j)=1.1)-T(2.1).1). end end 6 . q_diff=zeros(1.1) < 0.1)+d_theta(i-1.1) + abs(f(i-1. q_in=zeros(1.j)=-1-2*c*(1+(r/dx))*theta(n.1)=theta(i.1)). %Radiation out from node 1 to node n for i=1:n if i~=n q_out=ep*boltz*2*pi*r*dx*(T(i.1)^3. % Calculate q total_q_in=zeros(1.1)^4-Tinf^4).1). %Heat in q_in=(k*pi*r^2/dx)*(T(1. total_q_out=total_q_out + q_out. else q_tip=(ep*boltz*pi*r^2)*(T(i.1).1)=error(m. end end % Calculate T T = theta*To.elseif i==n-1 && j==n-1 d_f(i. end %calculate error for i=2:n error(m.1). end %Check for convergence if error(m. %calculate new d_theta for i=2:n theta(i.1).00001 break elseif m==100 disp('Did not converge').1)).1)^4-Tinf^4). elseif i==j+1 || i==j-1 d_f(i. total_q_out=zeros(1. end end end %calculation of d_theta d_theta=d_f\-f. q_tip=zeros(1.

disp(q_diff).8 1 distance x (m) Figure 1 7 . Case A: Copper 350 300 250 Temperature 200 (K) 150 100 50 0 0 0.4 0.6 0. Results: Figures 1-5 show the temperature decay along the bar. q_diff=abs(total_q_out-q_in). When comparing Figure 1 to Figure 2. disp(q_in). it can be deducted that a steeper line demonstrates a lower conductivity material. These figures display the results when there are n=100 nodes. while the other cases would need a much higher number of nodes before getting within a degree of the surrounding temperature. disp(total_q_out).total_q_out=total_q_out + q_tip. The tip temperature in Case E in Figure 5 progresses very close to the temperature of the surroundings with 100 nodes.2 0.

6 0.6 0.Case B: Stainless Steel 350 300 250 Temperature 200 (K) 150 100 50 0 0 0.2 0.8 1 distance x (m) Figure 3 8 .8 1 distance x (m) Figure 2 Case C: Silica 350 300 250 Temperature 200 (K) 150 100 50 0 0 0.2 0.4 0.4 0.

4 0.2 0.8 1 distance x (m) Figure 5 9 .Case D: Stainless Steel 600 500 400 Temperature 300 (K) 200 100 0 0 0.4 0.6 0.8 1 distance x (m) Figure 4 Case E: Stainless Steel 700 600 500 Temperature 400 (K) 300 200 100 0 0 0.2 0.6 0.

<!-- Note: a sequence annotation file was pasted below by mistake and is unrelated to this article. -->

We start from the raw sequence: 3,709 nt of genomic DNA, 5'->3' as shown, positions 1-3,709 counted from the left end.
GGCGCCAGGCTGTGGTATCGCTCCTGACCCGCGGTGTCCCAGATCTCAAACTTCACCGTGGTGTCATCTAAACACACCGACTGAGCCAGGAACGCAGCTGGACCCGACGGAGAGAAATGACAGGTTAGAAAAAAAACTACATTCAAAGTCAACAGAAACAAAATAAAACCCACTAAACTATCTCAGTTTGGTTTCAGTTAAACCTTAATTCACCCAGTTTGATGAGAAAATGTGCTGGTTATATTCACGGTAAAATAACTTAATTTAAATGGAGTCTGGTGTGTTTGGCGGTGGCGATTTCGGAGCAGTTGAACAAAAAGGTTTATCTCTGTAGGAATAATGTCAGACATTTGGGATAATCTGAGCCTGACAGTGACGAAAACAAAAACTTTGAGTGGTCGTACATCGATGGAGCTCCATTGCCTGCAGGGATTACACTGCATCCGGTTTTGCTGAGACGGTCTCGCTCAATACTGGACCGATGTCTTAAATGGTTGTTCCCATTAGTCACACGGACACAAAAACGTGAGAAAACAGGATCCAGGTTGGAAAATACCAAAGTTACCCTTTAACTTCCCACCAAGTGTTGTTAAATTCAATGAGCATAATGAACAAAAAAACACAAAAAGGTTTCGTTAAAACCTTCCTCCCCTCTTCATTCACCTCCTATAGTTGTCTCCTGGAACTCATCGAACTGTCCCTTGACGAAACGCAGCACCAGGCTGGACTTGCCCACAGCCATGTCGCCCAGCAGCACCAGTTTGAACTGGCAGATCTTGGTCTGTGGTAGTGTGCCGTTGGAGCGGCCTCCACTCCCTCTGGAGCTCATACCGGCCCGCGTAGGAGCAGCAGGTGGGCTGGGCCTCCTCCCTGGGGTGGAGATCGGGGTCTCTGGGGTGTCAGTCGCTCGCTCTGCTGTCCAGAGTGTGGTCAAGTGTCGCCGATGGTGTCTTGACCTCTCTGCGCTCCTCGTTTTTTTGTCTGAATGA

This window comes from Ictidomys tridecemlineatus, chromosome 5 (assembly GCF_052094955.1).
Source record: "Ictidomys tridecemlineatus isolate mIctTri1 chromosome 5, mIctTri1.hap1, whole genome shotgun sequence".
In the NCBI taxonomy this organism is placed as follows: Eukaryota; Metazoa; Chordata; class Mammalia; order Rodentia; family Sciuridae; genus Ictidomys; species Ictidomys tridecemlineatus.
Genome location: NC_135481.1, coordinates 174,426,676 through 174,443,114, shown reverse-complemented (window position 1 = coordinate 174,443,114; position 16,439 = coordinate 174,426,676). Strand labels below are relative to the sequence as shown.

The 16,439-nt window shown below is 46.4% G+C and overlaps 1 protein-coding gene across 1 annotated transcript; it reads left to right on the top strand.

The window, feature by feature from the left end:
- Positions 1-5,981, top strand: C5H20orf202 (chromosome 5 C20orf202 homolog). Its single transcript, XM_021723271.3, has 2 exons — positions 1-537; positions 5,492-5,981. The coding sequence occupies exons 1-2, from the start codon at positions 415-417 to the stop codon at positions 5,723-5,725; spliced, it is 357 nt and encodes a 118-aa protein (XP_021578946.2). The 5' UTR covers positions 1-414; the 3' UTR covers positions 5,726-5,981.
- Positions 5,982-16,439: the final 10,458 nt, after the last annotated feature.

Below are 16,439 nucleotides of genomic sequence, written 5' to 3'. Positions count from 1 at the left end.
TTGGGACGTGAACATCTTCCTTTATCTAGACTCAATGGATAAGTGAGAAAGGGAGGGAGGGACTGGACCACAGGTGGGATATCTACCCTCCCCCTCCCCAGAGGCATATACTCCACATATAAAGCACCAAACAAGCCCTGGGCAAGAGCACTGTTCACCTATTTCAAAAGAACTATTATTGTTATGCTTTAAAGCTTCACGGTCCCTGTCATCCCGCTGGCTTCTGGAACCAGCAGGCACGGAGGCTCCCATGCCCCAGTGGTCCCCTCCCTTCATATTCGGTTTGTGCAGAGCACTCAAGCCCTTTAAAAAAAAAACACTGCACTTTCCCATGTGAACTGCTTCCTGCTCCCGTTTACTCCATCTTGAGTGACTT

temperature decreases nonlinearly. When n=2. Case E does not converge until around ten iterations are completed. the more accurate the calculated temperature becomes. For Case A. it is obvious that the more nodes that are included when evaluating the temperatures. 10 . Perhaps the quicker convergence in the first four cases was due to a higher driving temperature difference in those cases. The similar factor in these cases was the surrounding temperature T ∞. Figure 7 displays the error amount versus the number of iterations. In reality. When there are more than three nodes. and Case D.6 0. the values began to converge after three iterations.Case A: Effect of n on results 350 300 250 Temperature 200 (K) 150 100 50 0 0 0.4 0. Case C. the figure indicated a linear decrease in temperature. the way the temperature decreases down the bar experiences little change. Case B.2 0. On the other hand.8 1 distance x (m) n=2 n=3 n=5 n=9 n=11 n=21 n=100 Figure 6 From Figure 6.

Convergence Rate 30 25 20 Error 15 10 5 0 -1 1 3 5 7 9 11 13 15 Case A Case B Case C Case D Case E Number of Iterations Figure 7 Calculated Qin versus Number of Nodes 6 5 4 Qin (W) 3 2 1 0 0 100 200 300 400 500 600 700 800 900 1000 Number of Nodes Case A Case B Case C Case D Case E Figure 8 11 .

Both values eventually converge with each other to satisfy the Law of Conservation of Energy.Calculated Qout versus Number of Nodes 10 8 6 Qout (W) 4 2 0 0 100 200 300 400 500 600 700 800 900 1000 Number of Nodes Case A Case B Case C Case D Case E Figure 9 Figure 8 and Figure 9 both show the calculate heat transfer as a function of the number of nodes. As the node number was increased. both Q in and Qout arrived closer to their true values. 12 .